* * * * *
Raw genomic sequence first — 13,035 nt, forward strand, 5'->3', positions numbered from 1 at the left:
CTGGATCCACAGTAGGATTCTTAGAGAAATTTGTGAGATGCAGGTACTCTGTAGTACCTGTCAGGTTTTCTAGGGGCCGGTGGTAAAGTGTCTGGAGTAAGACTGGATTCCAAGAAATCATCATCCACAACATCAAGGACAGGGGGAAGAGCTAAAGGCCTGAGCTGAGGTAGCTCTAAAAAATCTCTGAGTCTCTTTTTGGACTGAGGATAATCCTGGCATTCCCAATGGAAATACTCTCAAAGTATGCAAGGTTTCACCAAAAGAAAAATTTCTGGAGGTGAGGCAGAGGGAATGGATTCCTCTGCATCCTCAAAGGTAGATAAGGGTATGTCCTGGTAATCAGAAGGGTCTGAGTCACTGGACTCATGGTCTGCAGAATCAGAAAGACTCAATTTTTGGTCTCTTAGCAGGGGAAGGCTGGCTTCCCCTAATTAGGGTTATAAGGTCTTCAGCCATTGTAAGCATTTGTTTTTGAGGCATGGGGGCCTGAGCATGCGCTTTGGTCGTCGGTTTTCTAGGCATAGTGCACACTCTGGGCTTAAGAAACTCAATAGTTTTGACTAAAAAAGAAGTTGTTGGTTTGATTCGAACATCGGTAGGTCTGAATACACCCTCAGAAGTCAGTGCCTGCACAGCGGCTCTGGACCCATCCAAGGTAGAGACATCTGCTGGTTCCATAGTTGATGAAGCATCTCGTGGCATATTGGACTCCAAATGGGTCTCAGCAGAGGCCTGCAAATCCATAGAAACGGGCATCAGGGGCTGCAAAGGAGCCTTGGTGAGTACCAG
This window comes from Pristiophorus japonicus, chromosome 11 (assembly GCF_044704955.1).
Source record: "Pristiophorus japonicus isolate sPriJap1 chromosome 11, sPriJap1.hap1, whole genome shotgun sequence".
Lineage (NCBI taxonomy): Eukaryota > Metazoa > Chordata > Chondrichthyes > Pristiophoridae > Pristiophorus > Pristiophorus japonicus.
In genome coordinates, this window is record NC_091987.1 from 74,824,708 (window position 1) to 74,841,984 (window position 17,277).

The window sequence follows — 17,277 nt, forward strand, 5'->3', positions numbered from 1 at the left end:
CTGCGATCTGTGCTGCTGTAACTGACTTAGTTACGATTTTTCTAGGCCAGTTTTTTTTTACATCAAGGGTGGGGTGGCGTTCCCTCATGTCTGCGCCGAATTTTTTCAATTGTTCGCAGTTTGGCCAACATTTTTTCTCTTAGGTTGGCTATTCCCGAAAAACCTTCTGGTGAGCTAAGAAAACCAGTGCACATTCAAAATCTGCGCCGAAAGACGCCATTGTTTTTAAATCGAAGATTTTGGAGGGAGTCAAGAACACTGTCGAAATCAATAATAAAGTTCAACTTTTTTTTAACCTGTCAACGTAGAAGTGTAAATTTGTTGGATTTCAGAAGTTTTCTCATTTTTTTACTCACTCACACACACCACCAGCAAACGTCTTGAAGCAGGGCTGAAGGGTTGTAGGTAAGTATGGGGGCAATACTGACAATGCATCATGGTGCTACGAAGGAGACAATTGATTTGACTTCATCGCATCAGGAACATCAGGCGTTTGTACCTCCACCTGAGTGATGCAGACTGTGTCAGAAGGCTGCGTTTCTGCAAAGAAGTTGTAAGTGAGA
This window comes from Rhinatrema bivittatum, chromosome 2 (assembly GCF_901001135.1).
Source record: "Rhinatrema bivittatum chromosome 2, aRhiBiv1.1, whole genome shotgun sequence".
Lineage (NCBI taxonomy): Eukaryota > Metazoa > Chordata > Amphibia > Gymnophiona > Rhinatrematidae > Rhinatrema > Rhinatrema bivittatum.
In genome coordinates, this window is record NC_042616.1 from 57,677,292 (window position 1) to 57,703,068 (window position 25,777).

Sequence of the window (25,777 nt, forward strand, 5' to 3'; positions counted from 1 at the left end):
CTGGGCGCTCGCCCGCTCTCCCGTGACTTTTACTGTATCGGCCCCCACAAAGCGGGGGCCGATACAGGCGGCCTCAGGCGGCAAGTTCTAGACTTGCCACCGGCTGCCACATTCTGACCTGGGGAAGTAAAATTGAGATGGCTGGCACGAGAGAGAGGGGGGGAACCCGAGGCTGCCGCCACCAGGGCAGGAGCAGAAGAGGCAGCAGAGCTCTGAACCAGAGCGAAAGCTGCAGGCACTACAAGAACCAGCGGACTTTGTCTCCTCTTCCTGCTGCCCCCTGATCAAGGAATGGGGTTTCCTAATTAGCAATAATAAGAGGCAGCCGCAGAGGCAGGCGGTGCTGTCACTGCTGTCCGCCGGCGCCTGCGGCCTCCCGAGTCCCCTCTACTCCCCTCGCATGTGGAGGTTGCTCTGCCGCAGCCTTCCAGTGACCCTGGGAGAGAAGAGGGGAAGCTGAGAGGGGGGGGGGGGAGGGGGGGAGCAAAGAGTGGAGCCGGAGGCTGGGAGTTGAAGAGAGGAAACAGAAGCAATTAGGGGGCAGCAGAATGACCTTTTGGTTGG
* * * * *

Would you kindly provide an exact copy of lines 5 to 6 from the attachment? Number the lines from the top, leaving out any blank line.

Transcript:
Lineage (NCBI taxonomy): Eukaryota > Metazoa > Chordata > Chondrichthyes > Pristiophoridae > Pristiophorus > Pristiophorus japonicus.
In genome coordinates, this window is record NC_091987.1 from 74,824,708 (window position 1) to 74,841,984 (window position 17,277).